hells_half_acre: (Thoughtful)
[personal profile] hells_half_acre
There are dumb things you do when you are a kid, and I'll be the first to admit that accepting that challenge was one of them. After all, seeing who could float down the rapids the farthest isn't really much of a competition. All you have to do is wait until the other guy freaks out and stands up, and then you've won. You just have to keep your cool for one more foot. Fight your instinct to get out for one second longer than the other guy. I knew all this, so when Patrick smiled at me and said "Let's see who can go furthest," I accepted. We let the current pull us over the long smooth rock we had been sitting on. At the bottom Patrick stood up, and looked over at me.

I thrust my foot towards the bottom of the river to stop myself, but felt the rocks slip by as my foot was pulled violently from them by the current of the rapids. Behind me I could here Jane laughing.

I grasped futilely at rocks with my hands, staring back at my friends. Many stood with eyes wide and mouths agape as they watched me be carried away. I could see the deep water fast approaching. I'd be lost if I couldn't get out by then. But Jane was laughing, so I took that to mean it wasn't as bad as it looked, even as I felt the rocks slice open the skin on my hands, knees, and feet.

Finally I managed to get a foot wedged in a sturdy hold, and I pulled my body up and out of the water. I was shaking, trembling from adrenaline, but I didn't want to bring attention to what I suddenly understood had been stupidity. So, I smiled, and made my way over to the bank. My shaking legs barely held me as I climbed out of the water. Jane, or another friend, came over and asked if I was ok. I replied, "Of course" as in, 'why wouldn't I be? I didn't just get pulled down the rapids.' My knees, feet, and hands were covered in little bleeding cuts from the rocks.

I walked over to where our teacher had been sitting on a rock by the shore. I sat down next to her, and she fished out her band-aids. She may have chastised me for almost dying, but I wasn't listening. I sat and tried to pretend that I wasn't shaking. It hadn't been that serious a situation after all, Jane had laughed the whole way through. Of course, years later I discovered that Jane's natural reaction to being terrified was to laugh uncontrollably.

I don't remember what our teacher or friends said to me after I got out of the water, but I remember Patrick. Patrick stood ankle deep in the water ahead of me. His reddish hair and freckles standing out in the sun. He caught my eye and picked up a stick, and searched the river bed for a suitable rock. Turning slightly away from me, he looked out across the river. He spoke clearly,

"It's the bottom of the ninth. The bases are loaded. There are already two outs. The game is tied. Patrick steps up to bat. It's all come down to this moment." I smiled. I was the catcher. Patrick tossed the stone into the air, and swung.

"Strike one!" He declared, and announced the second pitch..."Strike two!" and again,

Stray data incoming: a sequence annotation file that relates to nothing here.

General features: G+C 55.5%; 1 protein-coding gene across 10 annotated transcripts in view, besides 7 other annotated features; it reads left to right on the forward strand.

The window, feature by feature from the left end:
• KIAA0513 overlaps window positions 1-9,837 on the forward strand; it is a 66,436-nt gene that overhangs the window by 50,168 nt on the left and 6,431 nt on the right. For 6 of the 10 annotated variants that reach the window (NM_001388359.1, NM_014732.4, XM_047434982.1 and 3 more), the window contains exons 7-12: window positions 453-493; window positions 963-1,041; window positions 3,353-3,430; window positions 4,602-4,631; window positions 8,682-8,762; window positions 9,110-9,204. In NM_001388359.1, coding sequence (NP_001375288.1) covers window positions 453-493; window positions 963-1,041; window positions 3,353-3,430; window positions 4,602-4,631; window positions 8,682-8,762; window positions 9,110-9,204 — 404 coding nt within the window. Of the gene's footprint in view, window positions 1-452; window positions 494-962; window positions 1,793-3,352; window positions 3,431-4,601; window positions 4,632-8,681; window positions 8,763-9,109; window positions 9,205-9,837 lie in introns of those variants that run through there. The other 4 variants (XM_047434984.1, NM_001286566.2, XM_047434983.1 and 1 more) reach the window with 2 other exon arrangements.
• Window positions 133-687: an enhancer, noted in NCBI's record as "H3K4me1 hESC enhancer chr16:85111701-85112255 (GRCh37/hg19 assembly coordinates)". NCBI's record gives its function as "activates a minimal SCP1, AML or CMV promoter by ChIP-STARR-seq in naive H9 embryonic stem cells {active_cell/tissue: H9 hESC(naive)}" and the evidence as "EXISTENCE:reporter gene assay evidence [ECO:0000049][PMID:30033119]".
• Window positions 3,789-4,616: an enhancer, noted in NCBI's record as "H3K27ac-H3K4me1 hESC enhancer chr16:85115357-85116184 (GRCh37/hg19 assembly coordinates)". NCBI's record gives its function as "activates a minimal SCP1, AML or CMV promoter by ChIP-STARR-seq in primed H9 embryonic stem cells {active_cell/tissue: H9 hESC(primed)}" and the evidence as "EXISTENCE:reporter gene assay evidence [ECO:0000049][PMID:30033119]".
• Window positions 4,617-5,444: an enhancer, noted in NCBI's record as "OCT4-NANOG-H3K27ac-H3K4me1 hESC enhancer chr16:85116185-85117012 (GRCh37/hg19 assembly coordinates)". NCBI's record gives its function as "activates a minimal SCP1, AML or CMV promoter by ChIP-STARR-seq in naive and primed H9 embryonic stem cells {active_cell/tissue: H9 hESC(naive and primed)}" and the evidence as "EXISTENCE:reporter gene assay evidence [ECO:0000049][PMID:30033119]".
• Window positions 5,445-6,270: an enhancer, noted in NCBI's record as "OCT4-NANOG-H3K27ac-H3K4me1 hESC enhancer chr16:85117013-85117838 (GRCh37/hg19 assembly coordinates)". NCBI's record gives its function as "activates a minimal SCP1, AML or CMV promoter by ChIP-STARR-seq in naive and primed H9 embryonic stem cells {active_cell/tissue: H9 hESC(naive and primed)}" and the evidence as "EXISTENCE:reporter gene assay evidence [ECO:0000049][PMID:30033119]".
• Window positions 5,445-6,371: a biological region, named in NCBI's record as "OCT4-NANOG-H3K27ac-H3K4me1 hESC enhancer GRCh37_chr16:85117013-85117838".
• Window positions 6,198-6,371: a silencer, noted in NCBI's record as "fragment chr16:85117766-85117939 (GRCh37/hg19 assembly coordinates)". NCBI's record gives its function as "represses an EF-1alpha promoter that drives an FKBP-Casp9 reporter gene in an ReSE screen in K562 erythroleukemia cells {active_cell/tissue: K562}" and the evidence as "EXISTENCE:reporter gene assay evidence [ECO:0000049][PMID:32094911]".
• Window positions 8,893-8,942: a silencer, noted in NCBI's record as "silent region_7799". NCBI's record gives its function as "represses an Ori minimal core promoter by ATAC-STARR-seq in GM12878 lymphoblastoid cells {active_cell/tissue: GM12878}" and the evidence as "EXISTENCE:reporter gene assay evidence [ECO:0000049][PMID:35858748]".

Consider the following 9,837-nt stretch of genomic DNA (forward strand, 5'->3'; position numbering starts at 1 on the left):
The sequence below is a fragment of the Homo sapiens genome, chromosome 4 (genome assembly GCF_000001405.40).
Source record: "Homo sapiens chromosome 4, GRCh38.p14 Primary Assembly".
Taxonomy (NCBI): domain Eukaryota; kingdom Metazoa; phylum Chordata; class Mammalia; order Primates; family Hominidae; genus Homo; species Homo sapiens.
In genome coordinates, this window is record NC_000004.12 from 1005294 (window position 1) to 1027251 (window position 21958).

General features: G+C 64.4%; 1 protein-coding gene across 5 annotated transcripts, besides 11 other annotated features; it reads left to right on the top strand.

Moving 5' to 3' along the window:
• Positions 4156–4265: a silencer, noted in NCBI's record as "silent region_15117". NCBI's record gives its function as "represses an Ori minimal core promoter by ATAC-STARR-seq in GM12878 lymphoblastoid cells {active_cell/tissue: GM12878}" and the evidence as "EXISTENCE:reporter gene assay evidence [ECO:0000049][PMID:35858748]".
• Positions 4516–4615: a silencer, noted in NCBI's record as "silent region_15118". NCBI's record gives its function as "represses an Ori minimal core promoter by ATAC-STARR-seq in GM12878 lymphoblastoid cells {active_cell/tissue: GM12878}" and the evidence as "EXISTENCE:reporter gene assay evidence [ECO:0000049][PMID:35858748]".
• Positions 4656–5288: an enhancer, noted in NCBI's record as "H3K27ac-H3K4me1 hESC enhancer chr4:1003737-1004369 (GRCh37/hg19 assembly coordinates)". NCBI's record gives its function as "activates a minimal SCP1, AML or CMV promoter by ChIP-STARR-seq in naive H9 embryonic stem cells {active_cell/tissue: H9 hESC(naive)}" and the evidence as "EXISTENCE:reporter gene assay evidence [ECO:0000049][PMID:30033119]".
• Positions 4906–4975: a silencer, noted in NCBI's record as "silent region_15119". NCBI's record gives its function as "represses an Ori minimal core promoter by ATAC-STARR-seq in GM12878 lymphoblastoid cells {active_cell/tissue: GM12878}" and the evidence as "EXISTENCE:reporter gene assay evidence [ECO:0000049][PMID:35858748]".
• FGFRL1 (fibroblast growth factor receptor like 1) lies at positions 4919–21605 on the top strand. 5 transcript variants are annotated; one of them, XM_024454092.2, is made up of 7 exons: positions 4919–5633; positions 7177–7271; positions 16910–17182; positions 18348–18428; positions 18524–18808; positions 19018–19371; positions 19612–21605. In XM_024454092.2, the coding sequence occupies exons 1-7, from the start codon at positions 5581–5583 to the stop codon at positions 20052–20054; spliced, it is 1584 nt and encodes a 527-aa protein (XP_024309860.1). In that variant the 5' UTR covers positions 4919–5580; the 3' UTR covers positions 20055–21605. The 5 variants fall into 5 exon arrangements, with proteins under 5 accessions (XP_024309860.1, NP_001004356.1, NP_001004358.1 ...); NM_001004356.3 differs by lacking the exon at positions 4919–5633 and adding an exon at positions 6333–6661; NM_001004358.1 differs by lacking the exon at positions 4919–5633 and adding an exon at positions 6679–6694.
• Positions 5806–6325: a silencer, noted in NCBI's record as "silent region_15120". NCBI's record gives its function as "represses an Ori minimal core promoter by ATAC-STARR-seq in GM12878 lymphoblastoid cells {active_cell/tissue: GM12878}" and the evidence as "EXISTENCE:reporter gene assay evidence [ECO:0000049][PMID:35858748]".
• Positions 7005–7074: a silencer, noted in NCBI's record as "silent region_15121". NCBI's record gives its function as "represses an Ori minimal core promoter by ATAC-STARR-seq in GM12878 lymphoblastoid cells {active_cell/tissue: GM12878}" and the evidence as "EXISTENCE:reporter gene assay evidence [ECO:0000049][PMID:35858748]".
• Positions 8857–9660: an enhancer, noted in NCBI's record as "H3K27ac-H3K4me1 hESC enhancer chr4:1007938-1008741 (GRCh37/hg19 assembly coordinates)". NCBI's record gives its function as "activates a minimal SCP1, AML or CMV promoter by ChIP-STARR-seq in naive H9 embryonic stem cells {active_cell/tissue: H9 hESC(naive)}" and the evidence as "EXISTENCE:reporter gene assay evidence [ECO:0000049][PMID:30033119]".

"Oh! I can't belief it! The ref has suddenly gone blind! We'll have to do that third pitch again, it doesn't count!" Patrick looked back at me as he spoke, "What a weird thing to happen!"

"Strange things happen all the time" I said, grinning.

Tom called for Patrick, wanting him to come further down the river. Patrick yelled back, "No, man! I'm doing something," and then added in a mumble to me, "It's the bottom of the ninth, and the bases are loaded, I can't just leave." The stone was tossed into the air again,

"Stri- oh! I can't believe it! The second ref has also gone blind!"

"What are the odds?" I replied laughing. I placed another band-aid over a cut on my knee, and squinted into the sun to look at the imaginary baseball field. In a serious voice, Patrick began again,

"Ok, a new ref has been called in. He has absolutely no vision problems. It's the bottom of the ninth, the bases are loaded, there are two outs, the game is tied and there is one pitch left. It's all up to Patrick" He tossed the stone, and whack! It flew all of two feet in front of him, splashing into the water.

"And he hits it clear out of the park!" Patrick whooped, and immediately cupped his hand around his mouth to simulate the cheering crowd. I laughed, "Patrick's team wins!"

Smiling, Patrick bent over the river and began pulling out more stones. I watched, curious as he stacked stones into a little tower until they had just broken the surface of the water. He balanced a larger stone on top of the others, and looked back out over the surface of the river. He held his stick at a downward angle.

"It's the eighteenth hole..." he trailed off, and furrowed his brow in thought, and began again with a smile. "It's the eighteenth hole, bottom of the ninth, the bases are loaded..."

We laughed, and he won the baseball game with a hole in one.

I still have tiny scars on my knees and feet, but not all scars are caused by bad memories, comfort can be given indirectly, and not all apologies have to be spoken.


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